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WisBusiness Tuesday Trends
May 8, 2007
By Brian E. Clark
Wisconsin has more than 200 representatives from the research and commercial biotech communities at this year’s international BIO convention, which runs through Thursday in Boston. The state and UW-Madison are spending about $250,000 for this year’s event.
Gov. Jim Doyle spoke at the Wisconsin pavilion yesterday and representatives from about 20 companies are giving presentations over the course of the five-day conference, which is expected to attract more than 25,000 movers and shakers from the global biotech community. To see the Wisconsin BIO Blog, go to http://blogs.wisbusiness.com/bio/
A California-based group fighting WARF’s stem cell patents has asked WARF managing director Carl Gulbrandsen to take a temporary leave from a U.S. Patent Public Advisory Committee until a case involving WARF is settled. The group, the Foundation for Taxpayer and Consumer rights says Gulbrandsen has an “obvious” conflict of interest.
Gulbrandsen was appointed in 2005 as one of 12 members of the committee, which advises the patent office on matters of administration, policy and budget. Gulbrandsen was appointed to represent nonprofit groups like WARF. A spokesman for WARF said Gulbrandsen would not step down and noted that other members of the advisory panel groups do business with the patent office.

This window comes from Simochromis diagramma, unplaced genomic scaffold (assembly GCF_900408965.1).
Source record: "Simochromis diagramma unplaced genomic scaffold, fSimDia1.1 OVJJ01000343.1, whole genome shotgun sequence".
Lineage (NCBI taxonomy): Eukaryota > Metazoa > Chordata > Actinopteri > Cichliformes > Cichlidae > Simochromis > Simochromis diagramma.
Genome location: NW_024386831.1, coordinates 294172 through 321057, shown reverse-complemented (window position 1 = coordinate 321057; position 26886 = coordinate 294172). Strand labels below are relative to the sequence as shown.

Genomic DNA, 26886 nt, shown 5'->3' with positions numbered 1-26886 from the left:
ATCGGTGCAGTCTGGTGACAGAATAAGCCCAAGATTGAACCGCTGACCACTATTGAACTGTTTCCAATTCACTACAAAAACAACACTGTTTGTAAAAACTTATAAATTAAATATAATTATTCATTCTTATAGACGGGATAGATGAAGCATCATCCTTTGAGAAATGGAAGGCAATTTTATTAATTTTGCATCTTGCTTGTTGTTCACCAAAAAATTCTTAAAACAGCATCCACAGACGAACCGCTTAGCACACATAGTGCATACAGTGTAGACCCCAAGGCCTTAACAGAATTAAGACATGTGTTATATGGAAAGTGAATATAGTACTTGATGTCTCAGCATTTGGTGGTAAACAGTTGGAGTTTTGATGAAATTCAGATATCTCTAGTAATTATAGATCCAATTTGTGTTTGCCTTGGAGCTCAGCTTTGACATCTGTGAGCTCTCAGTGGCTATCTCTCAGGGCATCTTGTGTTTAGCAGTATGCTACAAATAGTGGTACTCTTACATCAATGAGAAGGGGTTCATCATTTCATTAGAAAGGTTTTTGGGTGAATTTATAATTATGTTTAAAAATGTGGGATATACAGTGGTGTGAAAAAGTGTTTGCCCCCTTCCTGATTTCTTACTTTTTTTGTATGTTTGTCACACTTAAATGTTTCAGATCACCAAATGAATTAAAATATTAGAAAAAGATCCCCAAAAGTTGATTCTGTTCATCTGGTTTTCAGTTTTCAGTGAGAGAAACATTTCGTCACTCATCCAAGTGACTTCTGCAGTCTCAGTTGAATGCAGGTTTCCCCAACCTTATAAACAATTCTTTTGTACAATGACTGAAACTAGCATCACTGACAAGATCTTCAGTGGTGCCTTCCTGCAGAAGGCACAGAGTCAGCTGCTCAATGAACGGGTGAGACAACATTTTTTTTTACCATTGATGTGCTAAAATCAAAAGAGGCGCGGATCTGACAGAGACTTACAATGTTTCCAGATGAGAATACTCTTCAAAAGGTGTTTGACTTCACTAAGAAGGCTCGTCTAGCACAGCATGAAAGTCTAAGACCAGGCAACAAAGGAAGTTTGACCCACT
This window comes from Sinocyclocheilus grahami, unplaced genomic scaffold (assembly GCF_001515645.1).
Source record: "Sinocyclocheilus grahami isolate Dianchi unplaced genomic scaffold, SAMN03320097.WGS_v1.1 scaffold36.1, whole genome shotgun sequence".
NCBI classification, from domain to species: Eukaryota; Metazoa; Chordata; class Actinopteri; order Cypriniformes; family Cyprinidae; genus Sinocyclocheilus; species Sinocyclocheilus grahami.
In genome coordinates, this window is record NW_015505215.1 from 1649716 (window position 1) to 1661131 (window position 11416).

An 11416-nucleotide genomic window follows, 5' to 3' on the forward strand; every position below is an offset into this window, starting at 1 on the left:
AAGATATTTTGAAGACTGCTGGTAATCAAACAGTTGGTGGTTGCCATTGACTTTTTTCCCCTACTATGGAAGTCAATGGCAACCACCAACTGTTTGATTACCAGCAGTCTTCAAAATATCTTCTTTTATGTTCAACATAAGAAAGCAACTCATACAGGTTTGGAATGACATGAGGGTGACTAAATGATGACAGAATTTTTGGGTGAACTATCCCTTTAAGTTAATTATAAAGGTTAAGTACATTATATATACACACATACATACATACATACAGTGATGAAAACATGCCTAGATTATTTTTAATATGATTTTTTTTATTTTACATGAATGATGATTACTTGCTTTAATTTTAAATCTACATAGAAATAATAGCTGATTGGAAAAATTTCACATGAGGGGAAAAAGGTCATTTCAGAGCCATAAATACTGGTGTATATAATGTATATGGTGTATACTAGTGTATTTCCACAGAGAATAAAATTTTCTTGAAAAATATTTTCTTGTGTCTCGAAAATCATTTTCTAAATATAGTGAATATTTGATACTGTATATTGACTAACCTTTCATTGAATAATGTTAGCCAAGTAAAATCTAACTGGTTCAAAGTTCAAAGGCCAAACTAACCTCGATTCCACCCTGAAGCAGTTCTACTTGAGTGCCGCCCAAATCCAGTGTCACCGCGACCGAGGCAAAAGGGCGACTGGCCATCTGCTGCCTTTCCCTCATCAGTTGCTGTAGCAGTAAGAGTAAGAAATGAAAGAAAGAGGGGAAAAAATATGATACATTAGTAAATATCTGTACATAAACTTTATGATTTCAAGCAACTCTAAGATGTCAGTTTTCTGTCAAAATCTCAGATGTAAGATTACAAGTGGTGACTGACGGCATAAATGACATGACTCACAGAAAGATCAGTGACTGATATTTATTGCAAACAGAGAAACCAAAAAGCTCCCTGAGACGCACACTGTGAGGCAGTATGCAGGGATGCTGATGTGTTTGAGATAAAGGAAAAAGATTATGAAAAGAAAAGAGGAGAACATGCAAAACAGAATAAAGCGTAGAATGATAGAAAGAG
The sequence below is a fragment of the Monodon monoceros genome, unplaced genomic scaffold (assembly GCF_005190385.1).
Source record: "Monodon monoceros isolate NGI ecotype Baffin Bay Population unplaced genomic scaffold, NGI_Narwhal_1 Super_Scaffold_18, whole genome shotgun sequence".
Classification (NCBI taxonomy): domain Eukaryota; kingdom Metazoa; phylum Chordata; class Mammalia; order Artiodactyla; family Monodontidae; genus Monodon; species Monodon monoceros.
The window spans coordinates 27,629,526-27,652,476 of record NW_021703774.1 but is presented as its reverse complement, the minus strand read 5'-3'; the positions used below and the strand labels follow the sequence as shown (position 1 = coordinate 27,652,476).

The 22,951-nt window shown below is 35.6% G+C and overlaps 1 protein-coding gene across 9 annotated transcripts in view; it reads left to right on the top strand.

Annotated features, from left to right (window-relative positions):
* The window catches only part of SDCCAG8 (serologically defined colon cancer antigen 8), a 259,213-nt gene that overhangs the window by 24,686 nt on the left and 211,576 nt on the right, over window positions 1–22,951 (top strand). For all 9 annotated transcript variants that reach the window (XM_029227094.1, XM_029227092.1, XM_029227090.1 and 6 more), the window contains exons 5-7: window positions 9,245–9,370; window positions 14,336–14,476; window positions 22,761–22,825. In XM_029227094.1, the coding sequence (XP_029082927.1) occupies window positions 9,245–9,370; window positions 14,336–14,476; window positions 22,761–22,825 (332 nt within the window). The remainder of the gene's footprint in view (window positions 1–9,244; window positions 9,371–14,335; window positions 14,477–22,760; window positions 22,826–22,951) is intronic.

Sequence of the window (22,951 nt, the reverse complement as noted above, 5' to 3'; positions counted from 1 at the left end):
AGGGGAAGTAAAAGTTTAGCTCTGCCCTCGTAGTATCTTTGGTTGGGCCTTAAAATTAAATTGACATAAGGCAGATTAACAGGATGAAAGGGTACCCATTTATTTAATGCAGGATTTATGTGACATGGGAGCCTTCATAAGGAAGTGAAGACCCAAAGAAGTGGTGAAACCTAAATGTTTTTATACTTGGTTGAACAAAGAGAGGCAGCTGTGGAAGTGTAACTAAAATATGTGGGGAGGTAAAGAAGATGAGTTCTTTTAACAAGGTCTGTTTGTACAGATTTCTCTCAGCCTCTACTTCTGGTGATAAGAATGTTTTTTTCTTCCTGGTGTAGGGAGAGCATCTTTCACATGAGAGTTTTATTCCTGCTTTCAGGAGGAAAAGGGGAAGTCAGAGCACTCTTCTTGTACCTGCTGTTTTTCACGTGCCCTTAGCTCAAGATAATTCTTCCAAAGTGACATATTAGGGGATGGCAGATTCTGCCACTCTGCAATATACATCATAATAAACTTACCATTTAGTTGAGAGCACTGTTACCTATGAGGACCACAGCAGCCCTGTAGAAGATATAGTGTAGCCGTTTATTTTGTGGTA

On the positive side, WARF announced at the BIO 2007 conference in Boston that it has granted an exclusive license to the Madison-based startup Stemina Biomarker Discovery, Inc. to use to Dr. Gabriela Cezar's pioneering stem cell-based technology created at the UW-Madison. The technology uses human embryonic stem cells and metabolomics to detect the potentially toxic effect of drugs in early preclinical stages. Cezar, who is Stemina’s chief scientific officer, developed the technology as a UW-Madison faculty member.
Charging that UW-Madison isn’t living up to its progressive reputation, the Sierra Club has filed suit against the university alleging that it has repaired the Charter Street coal-fired power plant numerous times without retrofitting it with modern pollution controls required under the federal law. Ironically, Sierra Club founder John Muir attended the UW in the 1860s.
The complaint, which also names the state, charges that the university didn't notify the Department of Natural Resources, get the appropriate permits or install required pollution controls when rebuilding the plant.
Sierra Club lawyer Bruce Nilles said he wants the university to replace the plant with one that uses biomass and other cleaner-burning fuels. At the least, it should install technology that could cut smog and mercury emissions by 90 percent, he said. In response, a spokesman said the university is following the law in operating the plant.
Written exclusively for subscribers. Tuesday Trends is Copyright © 2007.